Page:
Why cars perform best when the air is cold and damp?

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Why cars perform best when the air is cold and damp?

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The internal Combustion engines runs on a mixture of petrol and air inducted from the atmosphere to generate power. The fuel injectors, as their name suggests, supply an exact amount of fuel to the engine. That fuel then combines with the air delivered through your intake system. A spark plug (or glow plug for diesel engines) ignites the volatile gas and the small explosion forces a piston downward, turning the crankshaft. That piston-moving force is what produces horsepower. 

Maintaining a healthy and precise air-to-fuel ratio is critical to engine performance. In fact, your engine needs almost fifteen times more air than fuel for efficient combustion. This is why a cold air intake system can have such a powerful impact on the overall health, durability, and performance of your vehicle.

Now, cold air is denser than warm air, so in cold weather the number oxygen molecules entering the combustion chamber per unit volume of air is significantly greater than when the temperature is high.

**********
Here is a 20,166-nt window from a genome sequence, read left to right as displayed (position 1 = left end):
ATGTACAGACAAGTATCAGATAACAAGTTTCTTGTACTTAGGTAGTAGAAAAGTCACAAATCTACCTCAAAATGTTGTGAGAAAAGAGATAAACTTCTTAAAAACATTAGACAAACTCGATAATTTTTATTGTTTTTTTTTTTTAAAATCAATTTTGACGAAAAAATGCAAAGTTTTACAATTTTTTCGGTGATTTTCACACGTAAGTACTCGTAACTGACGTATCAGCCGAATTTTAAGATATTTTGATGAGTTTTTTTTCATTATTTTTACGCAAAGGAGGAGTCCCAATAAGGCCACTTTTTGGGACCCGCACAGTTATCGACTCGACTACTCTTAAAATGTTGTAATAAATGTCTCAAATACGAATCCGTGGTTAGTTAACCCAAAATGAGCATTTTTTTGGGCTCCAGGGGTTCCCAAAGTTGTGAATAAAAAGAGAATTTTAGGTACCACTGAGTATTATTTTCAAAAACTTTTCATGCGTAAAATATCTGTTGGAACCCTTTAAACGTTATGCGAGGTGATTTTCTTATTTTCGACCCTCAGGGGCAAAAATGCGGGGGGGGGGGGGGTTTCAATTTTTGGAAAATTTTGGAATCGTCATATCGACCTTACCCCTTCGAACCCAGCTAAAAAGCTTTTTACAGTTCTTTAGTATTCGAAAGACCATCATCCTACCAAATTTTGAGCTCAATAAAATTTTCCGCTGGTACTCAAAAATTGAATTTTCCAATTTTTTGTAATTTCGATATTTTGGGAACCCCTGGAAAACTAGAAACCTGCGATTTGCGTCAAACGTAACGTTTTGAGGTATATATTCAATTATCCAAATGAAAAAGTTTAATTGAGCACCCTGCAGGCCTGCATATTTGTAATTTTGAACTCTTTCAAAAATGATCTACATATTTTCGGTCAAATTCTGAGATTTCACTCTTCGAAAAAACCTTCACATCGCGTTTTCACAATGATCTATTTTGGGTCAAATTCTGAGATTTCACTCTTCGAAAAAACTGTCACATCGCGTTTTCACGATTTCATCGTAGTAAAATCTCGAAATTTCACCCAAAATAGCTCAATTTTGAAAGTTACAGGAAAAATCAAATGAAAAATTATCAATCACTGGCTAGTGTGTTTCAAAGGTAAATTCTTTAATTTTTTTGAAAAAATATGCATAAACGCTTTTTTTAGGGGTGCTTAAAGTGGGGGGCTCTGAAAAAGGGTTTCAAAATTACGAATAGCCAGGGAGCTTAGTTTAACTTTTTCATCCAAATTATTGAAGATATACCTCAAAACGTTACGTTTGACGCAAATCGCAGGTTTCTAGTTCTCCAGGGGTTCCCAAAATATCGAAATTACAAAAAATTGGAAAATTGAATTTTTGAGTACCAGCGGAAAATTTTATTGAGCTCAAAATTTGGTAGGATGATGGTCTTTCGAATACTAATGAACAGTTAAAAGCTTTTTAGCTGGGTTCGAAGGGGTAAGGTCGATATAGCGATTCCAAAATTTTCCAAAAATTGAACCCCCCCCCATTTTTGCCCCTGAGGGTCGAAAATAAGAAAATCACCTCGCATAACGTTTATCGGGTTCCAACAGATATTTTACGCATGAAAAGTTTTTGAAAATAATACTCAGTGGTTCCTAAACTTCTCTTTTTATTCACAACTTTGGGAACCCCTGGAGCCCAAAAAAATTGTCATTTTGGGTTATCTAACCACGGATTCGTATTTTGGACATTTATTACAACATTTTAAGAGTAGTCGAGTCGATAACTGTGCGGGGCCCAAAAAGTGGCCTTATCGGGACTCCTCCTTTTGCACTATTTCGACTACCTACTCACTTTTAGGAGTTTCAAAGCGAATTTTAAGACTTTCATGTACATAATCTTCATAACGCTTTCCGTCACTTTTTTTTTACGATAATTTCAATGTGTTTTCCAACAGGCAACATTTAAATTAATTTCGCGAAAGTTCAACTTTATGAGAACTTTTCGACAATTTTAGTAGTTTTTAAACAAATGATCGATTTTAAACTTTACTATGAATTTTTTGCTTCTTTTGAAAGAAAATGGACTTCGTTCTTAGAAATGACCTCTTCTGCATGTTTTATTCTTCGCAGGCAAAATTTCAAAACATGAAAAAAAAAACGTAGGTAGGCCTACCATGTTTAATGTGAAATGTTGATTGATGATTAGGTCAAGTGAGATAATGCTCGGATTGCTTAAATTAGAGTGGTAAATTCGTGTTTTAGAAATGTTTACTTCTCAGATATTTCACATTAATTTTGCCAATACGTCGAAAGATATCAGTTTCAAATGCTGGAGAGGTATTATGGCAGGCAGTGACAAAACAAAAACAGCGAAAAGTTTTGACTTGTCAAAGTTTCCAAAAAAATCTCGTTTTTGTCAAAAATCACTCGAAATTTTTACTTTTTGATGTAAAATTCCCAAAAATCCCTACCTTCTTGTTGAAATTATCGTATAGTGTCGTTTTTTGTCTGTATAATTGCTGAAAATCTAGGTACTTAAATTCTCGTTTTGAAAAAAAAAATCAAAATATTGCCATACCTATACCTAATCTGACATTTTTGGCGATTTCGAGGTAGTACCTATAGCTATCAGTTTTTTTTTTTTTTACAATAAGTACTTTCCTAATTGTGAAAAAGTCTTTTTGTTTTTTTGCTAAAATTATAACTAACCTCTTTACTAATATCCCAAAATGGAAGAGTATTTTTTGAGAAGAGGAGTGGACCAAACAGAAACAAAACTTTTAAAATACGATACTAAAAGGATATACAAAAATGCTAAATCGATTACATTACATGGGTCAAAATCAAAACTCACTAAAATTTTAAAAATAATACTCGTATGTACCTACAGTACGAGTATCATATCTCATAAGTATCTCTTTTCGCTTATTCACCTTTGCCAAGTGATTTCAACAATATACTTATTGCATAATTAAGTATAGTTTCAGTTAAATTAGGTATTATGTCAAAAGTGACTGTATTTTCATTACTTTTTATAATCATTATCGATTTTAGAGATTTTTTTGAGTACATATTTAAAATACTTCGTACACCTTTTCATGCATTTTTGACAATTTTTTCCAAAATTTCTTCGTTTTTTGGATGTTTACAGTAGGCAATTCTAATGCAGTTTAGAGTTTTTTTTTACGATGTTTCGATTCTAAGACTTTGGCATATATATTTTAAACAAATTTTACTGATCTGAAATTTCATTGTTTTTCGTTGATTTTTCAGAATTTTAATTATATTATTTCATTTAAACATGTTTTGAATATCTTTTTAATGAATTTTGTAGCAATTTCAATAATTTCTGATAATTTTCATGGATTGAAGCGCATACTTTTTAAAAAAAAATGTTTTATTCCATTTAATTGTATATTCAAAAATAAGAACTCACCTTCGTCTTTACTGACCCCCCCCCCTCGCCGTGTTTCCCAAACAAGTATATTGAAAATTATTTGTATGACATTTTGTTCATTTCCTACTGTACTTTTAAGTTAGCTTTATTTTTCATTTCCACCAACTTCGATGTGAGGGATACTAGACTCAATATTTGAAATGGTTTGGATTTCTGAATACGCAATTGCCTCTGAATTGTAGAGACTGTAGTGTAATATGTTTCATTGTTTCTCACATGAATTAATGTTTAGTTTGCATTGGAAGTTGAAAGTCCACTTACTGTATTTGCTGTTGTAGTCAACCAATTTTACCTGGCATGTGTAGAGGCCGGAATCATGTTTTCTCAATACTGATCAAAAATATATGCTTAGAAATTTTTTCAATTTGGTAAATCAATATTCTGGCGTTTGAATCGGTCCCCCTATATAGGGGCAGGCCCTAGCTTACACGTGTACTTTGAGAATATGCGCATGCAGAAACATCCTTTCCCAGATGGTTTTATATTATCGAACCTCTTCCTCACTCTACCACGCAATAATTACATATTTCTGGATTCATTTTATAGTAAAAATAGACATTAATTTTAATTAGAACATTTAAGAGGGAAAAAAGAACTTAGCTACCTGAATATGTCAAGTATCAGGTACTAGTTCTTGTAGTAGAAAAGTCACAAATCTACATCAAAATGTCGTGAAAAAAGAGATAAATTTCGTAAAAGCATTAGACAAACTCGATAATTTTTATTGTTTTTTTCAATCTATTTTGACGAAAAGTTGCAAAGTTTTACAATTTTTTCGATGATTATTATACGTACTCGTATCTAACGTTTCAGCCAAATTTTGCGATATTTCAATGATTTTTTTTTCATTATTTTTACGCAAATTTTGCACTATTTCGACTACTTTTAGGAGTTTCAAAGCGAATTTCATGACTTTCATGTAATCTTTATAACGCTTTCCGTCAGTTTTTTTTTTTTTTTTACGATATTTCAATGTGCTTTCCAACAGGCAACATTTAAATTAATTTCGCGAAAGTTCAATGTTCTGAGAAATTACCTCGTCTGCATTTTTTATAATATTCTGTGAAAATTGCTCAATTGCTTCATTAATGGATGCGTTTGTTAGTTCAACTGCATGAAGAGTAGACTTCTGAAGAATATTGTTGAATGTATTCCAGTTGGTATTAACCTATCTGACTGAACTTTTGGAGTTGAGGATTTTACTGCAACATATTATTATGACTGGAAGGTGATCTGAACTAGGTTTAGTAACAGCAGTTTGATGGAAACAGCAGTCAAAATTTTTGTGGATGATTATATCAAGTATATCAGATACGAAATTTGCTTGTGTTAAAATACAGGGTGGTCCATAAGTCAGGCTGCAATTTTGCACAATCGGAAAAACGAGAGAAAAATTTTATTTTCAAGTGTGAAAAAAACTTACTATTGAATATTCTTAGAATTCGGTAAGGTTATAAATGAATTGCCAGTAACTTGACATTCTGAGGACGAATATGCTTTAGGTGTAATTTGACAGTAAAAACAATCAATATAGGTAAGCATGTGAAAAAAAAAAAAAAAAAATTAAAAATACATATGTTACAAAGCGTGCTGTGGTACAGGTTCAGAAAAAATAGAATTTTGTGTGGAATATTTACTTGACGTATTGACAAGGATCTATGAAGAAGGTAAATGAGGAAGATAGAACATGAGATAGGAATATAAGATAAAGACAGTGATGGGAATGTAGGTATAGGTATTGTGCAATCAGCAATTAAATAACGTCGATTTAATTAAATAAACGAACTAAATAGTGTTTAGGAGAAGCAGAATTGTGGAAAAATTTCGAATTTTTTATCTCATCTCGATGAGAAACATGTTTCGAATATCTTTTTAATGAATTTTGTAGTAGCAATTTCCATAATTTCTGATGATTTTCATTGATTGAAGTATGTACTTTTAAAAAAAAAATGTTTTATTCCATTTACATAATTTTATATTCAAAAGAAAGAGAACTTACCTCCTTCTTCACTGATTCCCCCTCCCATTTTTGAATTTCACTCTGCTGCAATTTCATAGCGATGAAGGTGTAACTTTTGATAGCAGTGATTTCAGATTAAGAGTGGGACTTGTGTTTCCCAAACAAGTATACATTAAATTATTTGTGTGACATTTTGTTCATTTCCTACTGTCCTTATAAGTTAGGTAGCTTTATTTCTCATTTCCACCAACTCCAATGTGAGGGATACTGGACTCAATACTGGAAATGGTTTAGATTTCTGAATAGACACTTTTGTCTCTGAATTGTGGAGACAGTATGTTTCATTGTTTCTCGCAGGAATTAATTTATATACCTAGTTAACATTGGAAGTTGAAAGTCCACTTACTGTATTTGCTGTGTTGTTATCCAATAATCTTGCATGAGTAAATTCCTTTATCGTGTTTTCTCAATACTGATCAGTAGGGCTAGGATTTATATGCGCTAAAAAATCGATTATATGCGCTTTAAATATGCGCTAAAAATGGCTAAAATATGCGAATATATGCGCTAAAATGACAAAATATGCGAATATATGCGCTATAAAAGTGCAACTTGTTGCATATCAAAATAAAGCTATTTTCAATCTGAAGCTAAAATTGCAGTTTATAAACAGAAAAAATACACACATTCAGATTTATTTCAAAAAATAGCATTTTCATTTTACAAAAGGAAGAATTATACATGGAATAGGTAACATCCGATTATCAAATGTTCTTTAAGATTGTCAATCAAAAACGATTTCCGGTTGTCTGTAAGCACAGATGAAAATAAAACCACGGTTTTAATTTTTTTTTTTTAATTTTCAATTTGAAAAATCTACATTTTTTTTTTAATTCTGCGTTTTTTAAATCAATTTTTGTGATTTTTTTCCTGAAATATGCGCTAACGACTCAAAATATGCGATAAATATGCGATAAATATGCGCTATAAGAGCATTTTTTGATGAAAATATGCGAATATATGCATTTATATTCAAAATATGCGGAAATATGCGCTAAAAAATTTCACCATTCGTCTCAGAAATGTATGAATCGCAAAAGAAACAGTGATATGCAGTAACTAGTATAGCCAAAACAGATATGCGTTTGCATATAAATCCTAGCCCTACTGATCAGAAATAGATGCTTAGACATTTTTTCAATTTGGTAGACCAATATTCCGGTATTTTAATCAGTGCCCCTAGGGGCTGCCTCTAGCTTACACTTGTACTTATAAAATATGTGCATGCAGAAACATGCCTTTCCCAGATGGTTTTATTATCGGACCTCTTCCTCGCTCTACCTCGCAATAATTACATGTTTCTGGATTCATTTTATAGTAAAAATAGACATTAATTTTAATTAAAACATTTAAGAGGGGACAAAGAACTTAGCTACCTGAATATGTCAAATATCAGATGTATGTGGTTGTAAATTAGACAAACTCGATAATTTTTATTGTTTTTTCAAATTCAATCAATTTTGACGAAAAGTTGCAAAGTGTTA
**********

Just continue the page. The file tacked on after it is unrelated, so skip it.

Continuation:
More oxygen provides better combustion, and hence a noticeable increase in power.

Similarly, on a damp day air sucked into the carburetor contains a lot more water vapor than usual. Although this has the detrimental effect of reducing the proportion of “useful” constituents of the combustible mixture, it is compensated for by the fact that water vapor, when heated, has a high coefficient of expansion; the net effect is more power than if the air were very dry.

Other factors also play a part. High barometric pressure, for example, increases the density of the air, so your car should perform better, other things being equal, driving through an anticyclone than when a deep depression is passing overhead.

And it should also run better at the seaside than on a mountain pass, because at high altitude the air is rarefied, again providing less fuel-burning oxygen than at sea level.

The accepted rule, apparently, is that the power from an internal combustion engine drops off by some 3 per cent for every increase of 1,000 ft in altitude.

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